Without doing that analysis, without that analysis being a habit, not only learning from our losses, but our wins as well, we wouldn’t have actually gained some new insight that helped us in the next fight.
The idea is that the whole system is itself a habit and it’s a habit of processes for a Jiu-Jitsu competitor that you would want to build into your regular practice.
For a sales team organization, it’s a system that you integrate. And Daniel can speak much more to that.
Daniel Moskowitz: When I brought this idea, I had always focused on, “Okay, you didn’t close that sale? Okay, send me the video and I’ll analyze and get you feedback.” But I started to have them send me both a loss and a win, and I had the sales professional go through them. These are some of the tools we give in the book. We give an analysis tool on how you break down a call so that you can get the most out of it for both the sales professional and the manager reviewing it.
I first have my team go through it and they will critique themselves. What are the things they did right? Now, what are the things that they did that they could have improved on even in a win? The second they did that, they started seeing their brilliance. They started seeing the things they did incredibly well, and they had their confidence boosted because of that. As we know, sales is very much a mental game.
So that confidence boost increased. Then I started seeing that they were doing the things that they saw themselves doing well. They started to do them more, and incredibly, I saw a 10% increase in their conversion rates when I implemented this opportunity, this part of the system.
What I found the most frustrating before is that one day they would close a sale. It would be a sale that had a very similar niche or a very similar objection and then the next day they would try to close something similar and they wouldn’t close, but they forgot to use something that they said in the close that they did the day before.
So, all of this is a system, and we’re just giving a couple of examples. There are so many elements in there that become a habit, and as a process, once it does become a habit, you become unstoppable as a sales team.
Drew Appelbaum: Now, when you’re going through these steps, is there a different approach if you’re selling with that team versus being out there as an individual?
Daniel Moskowitz: That’s a great question. I’ll tell you this. As you look at the book, whether you’re a solopreneur, or you have a small team or a large team, all of these steps can work 100%. And the problem with most solo entrepreneurs is they’re not disciplined to follow a process. They’re mostly about shooting from the hip and going on instinct, which gets them pretty far. But some solopreneurs find sales to be excessively hard, and it doesn’t have to be if they follow a system.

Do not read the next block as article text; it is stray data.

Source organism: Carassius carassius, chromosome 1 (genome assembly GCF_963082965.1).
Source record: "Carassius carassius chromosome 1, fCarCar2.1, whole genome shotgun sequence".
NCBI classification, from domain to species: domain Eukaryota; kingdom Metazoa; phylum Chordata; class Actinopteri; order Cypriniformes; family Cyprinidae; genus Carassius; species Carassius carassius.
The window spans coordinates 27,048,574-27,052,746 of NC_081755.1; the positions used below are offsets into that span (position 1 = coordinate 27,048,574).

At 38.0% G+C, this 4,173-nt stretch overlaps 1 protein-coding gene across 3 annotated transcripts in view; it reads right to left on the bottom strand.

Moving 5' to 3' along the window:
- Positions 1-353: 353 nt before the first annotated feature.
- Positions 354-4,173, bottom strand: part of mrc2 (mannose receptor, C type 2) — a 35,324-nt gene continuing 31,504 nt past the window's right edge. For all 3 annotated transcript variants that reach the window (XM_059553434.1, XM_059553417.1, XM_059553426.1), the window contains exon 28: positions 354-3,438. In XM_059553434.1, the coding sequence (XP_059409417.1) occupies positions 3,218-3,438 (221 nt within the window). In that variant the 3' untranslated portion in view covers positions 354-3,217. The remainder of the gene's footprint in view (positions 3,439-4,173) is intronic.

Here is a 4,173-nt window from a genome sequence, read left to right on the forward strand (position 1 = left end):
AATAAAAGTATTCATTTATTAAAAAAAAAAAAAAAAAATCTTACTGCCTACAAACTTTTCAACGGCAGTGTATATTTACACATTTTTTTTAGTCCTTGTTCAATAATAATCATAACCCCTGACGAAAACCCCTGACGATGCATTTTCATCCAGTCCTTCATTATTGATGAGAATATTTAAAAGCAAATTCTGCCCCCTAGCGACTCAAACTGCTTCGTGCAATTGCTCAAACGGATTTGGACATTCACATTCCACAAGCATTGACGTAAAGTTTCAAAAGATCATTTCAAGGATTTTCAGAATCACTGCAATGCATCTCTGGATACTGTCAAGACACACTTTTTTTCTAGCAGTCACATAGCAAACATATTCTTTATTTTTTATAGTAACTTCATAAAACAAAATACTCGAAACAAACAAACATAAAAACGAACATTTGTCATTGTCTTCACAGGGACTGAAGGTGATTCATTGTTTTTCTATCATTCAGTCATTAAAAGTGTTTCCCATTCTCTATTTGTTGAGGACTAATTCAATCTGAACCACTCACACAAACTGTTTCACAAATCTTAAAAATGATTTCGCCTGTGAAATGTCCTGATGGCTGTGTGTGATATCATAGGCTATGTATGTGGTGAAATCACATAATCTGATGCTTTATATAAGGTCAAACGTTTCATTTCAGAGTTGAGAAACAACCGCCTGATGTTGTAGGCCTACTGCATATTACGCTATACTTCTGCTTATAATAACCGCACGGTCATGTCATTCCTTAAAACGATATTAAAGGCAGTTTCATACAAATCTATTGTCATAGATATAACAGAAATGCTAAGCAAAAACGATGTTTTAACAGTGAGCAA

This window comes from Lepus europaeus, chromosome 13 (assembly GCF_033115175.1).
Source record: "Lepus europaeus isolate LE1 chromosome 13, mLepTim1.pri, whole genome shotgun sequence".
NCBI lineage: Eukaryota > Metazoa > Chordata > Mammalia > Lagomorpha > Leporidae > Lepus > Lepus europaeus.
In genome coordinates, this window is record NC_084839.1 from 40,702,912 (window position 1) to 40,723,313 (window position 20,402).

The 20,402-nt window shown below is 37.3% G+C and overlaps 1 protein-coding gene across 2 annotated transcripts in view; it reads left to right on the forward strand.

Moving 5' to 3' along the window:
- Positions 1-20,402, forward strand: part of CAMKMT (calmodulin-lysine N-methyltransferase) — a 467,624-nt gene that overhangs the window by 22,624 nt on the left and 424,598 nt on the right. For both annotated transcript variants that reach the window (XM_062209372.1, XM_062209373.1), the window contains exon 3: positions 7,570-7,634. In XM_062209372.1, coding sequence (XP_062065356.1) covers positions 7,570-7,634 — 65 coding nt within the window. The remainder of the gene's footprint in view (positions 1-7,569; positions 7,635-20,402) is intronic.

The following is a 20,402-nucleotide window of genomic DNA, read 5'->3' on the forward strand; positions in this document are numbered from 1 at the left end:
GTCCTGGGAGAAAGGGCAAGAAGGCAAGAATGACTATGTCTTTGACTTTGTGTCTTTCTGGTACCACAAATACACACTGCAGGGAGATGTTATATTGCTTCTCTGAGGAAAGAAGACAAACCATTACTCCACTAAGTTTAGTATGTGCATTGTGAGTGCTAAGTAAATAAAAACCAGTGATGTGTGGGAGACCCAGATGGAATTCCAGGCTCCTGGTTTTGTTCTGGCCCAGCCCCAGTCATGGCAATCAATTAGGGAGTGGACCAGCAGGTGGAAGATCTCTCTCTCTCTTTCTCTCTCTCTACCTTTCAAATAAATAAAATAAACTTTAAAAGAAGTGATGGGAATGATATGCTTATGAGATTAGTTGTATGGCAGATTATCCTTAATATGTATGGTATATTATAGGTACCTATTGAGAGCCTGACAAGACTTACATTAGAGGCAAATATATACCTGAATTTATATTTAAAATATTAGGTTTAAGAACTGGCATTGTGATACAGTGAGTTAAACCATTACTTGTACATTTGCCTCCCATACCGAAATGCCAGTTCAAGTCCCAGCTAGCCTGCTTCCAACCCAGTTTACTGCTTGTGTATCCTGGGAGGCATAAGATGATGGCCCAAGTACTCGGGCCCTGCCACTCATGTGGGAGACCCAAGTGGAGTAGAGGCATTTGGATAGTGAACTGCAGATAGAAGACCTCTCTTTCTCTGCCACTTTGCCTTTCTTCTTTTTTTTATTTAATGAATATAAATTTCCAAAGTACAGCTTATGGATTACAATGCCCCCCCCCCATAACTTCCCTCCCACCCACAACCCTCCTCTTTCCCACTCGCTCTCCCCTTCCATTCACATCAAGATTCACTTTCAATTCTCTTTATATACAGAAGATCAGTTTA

So, yes, you can go through this entire book. If you are a team of one, as I call it, you are a solopreneur, you can go through this book and actually be disciplined to follow these steps. Review your own calls. Review your wins. Review your losses. Take the same methodology. Apply the tools to all of those elements and you will win more often than you don’t.
One Step at a Time
Drew Appelbaum: Now what does the rollout of this process look like? Is it plug and play where you implement everything at once? Are there single parts that you could implement?
Daniel Moskowitz: Yeah, that’s a great question. Thank you so much for asking it. Absolutely. The book is designed that you could read the whole book so that you understand what the whole system is. Then the way I would go about it is to figure out where your team or you are the weakest in and implement that one tool in that one area and then start to reverse engineer the elements that you’re the weakest in.
It doesn’t serve anybody to take an entire system and implement it new. If you’re just starting out, it’s incredible to do it that way. But if you already have a team or you’ve already been selling for a while, I would pick one or two elements every couple of weeks to start introducing and implementing, and mastering.